To be honest, I wouldn't dwell on this particular bounding process too much. The takeaways here are (a) how does synthetic division work, (b) what does all coefficients positive tell you, and (c) what about mixed signs in front of coefficients.

In general complex numbers are fundamental for roots of polynomials -- most of the bounds on roots that I'm aware of look at the complex plane and bound them to be in some disc (i.e. circle with radius ##r## centered at some point, and shading it in).

As for where they come from? If the author didn't tell you, I have a hunch its because the author knew the roots are

##x_1 = \sqrt{7}##
##x_2 = - \sqrt{7}##
##x_3 = -1.5##

and given that insider knowledge of the roots, worked backwards to find bounds like 3. note all roots are ##\in [-3,3]## or if you want to tighten it ##[-\sqrt{7},\sqrt{7}]##

The book mentions that by testing a small positive number, and progressively testing larger ones, this will find the smallest upper bound and the largest lower bound. How is there are smallest upper bound and largest lower bound? It would only make sense to have a single upper bound and a single lower bound.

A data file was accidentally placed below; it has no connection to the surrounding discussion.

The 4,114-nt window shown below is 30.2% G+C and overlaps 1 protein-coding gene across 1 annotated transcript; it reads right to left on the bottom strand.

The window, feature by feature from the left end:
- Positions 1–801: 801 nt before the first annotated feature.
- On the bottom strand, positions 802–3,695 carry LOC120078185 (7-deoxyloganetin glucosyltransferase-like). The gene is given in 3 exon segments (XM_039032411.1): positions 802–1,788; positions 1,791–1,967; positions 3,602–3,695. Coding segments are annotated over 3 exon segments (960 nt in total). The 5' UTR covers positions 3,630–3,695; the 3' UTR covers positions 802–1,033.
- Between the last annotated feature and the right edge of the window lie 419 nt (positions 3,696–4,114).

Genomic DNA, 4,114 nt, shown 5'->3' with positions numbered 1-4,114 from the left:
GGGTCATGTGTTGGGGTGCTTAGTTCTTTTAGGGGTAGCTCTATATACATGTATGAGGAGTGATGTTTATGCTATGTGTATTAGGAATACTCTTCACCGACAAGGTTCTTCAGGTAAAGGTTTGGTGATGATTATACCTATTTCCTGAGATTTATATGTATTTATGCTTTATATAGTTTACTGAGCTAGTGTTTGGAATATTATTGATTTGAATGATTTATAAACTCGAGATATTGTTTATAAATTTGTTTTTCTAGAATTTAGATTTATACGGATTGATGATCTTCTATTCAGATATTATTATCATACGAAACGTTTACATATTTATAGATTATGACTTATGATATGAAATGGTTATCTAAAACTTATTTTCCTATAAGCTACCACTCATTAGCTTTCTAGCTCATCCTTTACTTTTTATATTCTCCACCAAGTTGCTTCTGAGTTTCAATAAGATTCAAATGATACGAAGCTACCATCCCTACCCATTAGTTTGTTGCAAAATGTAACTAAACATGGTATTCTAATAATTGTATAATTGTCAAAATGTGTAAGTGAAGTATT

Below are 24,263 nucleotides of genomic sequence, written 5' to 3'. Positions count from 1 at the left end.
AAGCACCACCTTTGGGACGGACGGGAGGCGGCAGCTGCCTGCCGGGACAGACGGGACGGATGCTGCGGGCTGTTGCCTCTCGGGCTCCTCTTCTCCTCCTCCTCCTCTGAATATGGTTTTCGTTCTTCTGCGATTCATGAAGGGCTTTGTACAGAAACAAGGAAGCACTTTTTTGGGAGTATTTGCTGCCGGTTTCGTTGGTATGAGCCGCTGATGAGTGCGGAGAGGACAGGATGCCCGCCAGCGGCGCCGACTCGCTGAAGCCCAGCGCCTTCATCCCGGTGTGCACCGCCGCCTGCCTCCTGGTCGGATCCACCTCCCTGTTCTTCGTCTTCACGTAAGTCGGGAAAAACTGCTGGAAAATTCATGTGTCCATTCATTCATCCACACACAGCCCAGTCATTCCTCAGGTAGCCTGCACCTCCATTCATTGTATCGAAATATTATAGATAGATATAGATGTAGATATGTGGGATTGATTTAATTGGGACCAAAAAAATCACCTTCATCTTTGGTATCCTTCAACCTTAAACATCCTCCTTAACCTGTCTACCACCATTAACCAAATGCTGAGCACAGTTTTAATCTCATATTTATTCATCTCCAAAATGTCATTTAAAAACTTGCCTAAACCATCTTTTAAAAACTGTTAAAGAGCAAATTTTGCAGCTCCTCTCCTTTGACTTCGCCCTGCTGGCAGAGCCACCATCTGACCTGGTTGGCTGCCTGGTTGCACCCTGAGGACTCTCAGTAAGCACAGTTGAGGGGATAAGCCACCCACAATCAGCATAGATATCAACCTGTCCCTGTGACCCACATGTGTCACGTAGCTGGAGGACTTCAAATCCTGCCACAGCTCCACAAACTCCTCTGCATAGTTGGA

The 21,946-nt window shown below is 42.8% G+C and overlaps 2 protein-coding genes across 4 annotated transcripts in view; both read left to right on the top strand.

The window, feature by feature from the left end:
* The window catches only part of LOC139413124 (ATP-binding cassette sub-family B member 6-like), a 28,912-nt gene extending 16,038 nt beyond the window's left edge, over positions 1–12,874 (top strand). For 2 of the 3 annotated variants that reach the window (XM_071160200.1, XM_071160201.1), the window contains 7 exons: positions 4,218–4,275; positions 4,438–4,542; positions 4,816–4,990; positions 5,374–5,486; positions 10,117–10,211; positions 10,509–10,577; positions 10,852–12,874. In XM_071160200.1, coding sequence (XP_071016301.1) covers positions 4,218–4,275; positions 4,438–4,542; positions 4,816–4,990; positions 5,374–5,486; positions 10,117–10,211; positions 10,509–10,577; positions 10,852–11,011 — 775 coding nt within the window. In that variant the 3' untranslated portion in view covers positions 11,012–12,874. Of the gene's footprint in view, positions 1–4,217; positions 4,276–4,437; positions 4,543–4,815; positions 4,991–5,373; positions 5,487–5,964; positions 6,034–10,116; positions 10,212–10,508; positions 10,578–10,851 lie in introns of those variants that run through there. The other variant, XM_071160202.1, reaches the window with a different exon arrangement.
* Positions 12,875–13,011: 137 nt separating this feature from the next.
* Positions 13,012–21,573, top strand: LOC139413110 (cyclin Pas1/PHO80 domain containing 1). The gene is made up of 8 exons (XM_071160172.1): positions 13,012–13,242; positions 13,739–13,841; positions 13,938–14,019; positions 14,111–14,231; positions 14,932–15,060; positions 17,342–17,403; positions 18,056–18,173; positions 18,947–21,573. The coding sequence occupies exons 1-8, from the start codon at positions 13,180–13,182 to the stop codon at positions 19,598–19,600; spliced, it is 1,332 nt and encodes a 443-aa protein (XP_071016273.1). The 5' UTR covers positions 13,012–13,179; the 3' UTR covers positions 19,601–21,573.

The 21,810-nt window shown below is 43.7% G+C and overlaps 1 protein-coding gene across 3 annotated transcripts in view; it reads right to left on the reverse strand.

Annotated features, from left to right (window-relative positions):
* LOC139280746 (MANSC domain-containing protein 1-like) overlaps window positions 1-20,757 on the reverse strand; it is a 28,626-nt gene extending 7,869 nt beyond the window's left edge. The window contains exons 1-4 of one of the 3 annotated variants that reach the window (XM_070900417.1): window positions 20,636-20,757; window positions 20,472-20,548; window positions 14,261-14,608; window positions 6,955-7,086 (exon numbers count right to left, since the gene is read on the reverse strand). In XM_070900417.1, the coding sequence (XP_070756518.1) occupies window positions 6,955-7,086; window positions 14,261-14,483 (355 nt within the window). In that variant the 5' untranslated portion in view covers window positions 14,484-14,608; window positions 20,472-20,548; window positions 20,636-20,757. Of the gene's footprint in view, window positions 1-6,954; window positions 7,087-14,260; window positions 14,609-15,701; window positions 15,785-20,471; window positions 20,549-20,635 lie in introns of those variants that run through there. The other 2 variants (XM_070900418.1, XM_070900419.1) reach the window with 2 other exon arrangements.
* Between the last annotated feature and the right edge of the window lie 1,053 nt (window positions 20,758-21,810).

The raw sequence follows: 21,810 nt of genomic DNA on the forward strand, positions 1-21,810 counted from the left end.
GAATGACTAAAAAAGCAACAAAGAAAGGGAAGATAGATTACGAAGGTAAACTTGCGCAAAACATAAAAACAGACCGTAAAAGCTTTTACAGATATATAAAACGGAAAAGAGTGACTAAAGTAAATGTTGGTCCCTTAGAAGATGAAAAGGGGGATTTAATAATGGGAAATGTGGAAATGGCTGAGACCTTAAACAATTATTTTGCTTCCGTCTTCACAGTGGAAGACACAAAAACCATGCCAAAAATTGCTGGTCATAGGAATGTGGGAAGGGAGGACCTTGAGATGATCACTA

suppose I have a variable ##x \in [0,1]##. You could say ##x \leq 1##. This would be a tight upper bound. You could also say ##x \leq 701214.12312##. This would be, well, a looser upper bound.

There's some linguistic problems remaining though. If synthetic division of ##\big(x- (-3)\big)## doesn't give a lower bound but doing ##\big(x- (-4\big)## does, then perhaps the text is referring to the tightest bound that can be achieved given this process. In general smallest upper bound is of course ##\sqrt{7}## and the largest lower bound is ##-\sqrt{7}##, though I am clearly working backward from knowledge of the roots to say this.

• opus and FactChecker
Attached screenshot of a the beginnings of the problem I'm referring to. #### Attachments

Going back to your other thread, the first thing you should try to do is write

##f(x) =2 h(x)= 2\big( x^3 + \frac{3}{2}x^2 -7x - \frac{21}{2}\big)##

To be honest, I wouldn't dwell on this particular bounding process too much. The takeaways here are (a) how does synthetic division work, (b) what does all coefficients positive tell you, and (c) what about mixed signs in front of coefficients.

In general complex numbers are fundamental for roots of polynomials -- most of the bounds on roots that I'm aware of look at the complex plane and bound them to be in some disc (i.e. circle with radius ##r## centered at some point, and shading it in).

As for where they come from? If the author didn't tell you, I have a hunch its because the author knew the roots are

##x_1 = \sqrt{7}##
##x_2 = - \sqrt{7}##
##x_3 = -1.5##

and given that insider knowledge of the roots, worked backwards to find bounds like 3. note all roots are ##\in [-3,3]## or if you want to tighten it ##[-\sqrt{7},\sqrt{7}]##

suppose I have a variable ##x \in [0,1]##. You could say ##x \leq 1##. This would be a tight upper bound. You could also say ##x \leq 701214.12312##. This would be, well, a looser upper bound.